5. Relentlessly hone your technical skills: This is so obvious that I almost didn’t put it here initially. I do however mean overall technical skills vs pure coding, which is why this applies to all types of roles. Prioritize skills and learning over a particular technology. A unique way to do this that I’ve become aware of more recently is to switch between being an individual contributor and a manager, referred to here as the pendulum.

Focus on opportunities and impact over roles and titles

It is easy to focus on the rubric of your current role and the next step in the ladder because those often have the clearest examples. However, it’s more useful to think of them as the minimum constraint for opportunities vs the outer bound. To start, pick an organization that values impact over the narrow constraints of your role and where you do not have to be “blessed” by a role or title to do the things you would like to be doing long term. Some examples:

  • There are a lot of opportunities to mentor others as an engineer, via intern mentoring, new hire on-boarding, etc. If you are an engineer that is eventually looking to be a manager, these are useful opportunities that do not require you to have the title of a manager.
  • If you are an early manager and would like to grow your skills in building teams, look for opportunities to help recruit outside the immediate roles you can hire for. Particularly in a fast-growing organization, recruiting is something everyone can help with. As you do this, can you also improve the process? Do all interview loops have rubrics? Do they have a process to ramp up new interviewers?

Regardless of your current role, look for opportunities that exist because of gaps in your organization. These can be both technical or organizational or a mix. Try to solve for those gaps and you might be surprised to find that opportunities for impact exist everywhere.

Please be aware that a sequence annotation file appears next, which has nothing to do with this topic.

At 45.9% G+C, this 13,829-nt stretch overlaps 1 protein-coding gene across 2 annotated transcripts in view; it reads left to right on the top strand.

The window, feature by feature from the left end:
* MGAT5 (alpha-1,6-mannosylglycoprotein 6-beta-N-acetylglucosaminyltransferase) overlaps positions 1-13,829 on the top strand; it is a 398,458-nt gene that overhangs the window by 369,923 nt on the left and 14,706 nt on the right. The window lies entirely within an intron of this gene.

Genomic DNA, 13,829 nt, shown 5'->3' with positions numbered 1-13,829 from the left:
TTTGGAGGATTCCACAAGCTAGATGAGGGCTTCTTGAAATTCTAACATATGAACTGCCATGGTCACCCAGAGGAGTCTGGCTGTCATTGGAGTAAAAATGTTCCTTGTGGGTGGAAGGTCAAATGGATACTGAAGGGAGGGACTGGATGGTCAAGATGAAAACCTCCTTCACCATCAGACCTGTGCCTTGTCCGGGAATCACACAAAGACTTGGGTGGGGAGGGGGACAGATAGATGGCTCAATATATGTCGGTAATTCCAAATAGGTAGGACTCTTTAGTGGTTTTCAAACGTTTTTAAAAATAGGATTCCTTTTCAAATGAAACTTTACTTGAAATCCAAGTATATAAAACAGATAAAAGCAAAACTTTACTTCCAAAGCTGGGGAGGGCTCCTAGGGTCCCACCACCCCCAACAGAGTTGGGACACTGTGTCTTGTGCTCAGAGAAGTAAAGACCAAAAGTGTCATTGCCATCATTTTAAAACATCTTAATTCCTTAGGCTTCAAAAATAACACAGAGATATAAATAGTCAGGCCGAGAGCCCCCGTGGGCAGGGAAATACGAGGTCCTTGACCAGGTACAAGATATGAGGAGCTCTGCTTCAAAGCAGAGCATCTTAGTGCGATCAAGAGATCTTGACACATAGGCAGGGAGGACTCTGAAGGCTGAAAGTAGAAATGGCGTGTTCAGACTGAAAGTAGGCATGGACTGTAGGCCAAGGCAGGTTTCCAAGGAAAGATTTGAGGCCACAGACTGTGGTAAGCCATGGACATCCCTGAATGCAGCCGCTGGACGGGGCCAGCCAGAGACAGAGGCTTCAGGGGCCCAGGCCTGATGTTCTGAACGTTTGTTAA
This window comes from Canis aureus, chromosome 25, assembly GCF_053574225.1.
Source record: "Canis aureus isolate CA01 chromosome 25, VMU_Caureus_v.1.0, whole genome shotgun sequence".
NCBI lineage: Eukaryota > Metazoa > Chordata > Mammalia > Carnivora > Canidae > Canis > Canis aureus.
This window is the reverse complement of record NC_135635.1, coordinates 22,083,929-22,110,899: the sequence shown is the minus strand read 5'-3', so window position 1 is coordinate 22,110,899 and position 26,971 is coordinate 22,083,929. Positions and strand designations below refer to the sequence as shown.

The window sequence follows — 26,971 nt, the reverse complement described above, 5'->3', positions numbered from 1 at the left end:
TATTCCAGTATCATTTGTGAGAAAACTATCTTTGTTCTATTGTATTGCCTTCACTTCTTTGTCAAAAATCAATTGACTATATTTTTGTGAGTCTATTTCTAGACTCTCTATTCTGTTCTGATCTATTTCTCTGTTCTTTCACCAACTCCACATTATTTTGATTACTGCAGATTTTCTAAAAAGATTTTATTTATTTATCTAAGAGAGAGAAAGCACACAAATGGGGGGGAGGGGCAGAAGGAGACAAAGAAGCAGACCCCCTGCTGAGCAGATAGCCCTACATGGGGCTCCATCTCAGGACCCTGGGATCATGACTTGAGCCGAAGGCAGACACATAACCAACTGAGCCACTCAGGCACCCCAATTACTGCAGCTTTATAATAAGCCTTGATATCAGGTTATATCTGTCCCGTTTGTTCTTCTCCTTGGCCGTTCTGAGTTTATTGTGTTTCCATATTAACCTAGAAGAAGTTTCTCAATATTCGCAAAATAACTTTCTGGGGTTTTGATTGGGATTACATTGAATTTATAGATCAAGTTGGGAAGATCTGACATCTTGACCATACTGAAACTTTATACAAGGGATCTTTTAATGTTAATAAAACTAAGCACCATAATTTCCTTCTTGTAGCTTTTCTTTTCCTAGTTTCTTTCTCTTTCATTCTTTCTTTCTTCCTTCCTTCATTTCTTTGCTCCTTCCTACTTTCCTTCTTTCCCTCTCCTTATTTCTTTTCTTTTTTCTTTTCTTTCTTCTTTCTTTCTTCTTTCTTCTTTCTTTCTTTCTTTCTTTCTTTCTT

Tools for career goals

Writing down my career goals is something I started doing pretty late but find valuable whenever I do it. As a manager, I find it particularly useful when someone shares theirs with me because it helps me help them. If you don’t already have a brag document, I highly recommend writing one. Once you have a backward-looking brag document, you can write a forward-looking one that can be your starting point for your goals. A career narrative is also a very useful format.

Some prompts that make this exercise easier that I like to use:

  • If you were speaking at a conference what would you want on your speaker bio?
  • What are the parts of your current role that spark the most joy? Do these collectively help you frame where you want to be career wise?
  • If you were writing a future performance review what would you want its highlights to be?

The best goals are ones where your personal goals share significant overlap with your organization’s needs, and this is where you can leverage your manager the most effectively. You should absolutely make time to work on goals that don’t absolutely align with business needs, you might just need to be more creative in finding the time to make these happen.

Having documented goals is the most important step. Once you have some form of these documented, pick one or two and a finite timeline to make progress towards those goals. Keep yourself accountable, by sharing these goals with a mentor, your manager or writing them down and checking in with yourself. The key is consistent progress over a perfect plan.

My hope is that with this framing, and a few of these tools, the “career plateau” becomes less about dread and drudgery and more about the opportunity and a chance to explore and truly enjoy the freedom that this stage of your career allows you.